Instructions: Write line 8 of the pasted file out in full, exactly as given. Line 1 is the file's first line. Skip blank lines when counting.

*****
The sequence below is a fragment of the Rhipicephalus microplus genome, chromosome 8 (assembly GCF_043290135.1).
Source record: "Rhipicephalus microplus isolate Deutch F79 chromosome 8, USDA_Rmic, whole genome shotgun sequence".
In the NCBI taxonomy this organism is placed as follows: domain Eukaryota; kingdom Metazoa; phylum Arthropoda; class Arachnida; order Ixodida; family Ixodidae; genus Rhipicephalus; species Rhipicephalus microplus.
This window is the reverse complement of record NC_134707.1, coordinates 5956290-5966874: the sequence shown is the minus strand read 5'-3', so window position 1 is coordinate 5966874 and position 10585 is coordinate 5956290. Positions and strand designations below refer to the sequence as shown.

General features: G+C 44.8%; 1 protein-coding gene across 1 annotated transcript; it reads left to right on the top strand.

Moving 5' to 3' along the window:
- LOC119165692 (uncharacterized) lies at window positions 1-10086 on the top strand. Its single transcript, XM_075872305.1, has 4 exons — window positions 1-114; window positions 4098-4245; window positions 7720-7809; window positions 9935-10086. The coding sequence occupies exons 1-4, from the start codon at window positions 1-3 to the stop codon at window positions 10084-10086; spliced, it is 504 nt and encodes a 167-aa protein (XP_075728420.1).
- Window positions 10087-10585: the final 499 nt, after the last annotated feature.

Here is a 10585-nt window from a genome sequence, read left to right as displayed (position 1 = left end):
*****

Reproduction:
- Window positions 10087-10585: the final 499 nt, after the last annotated feature.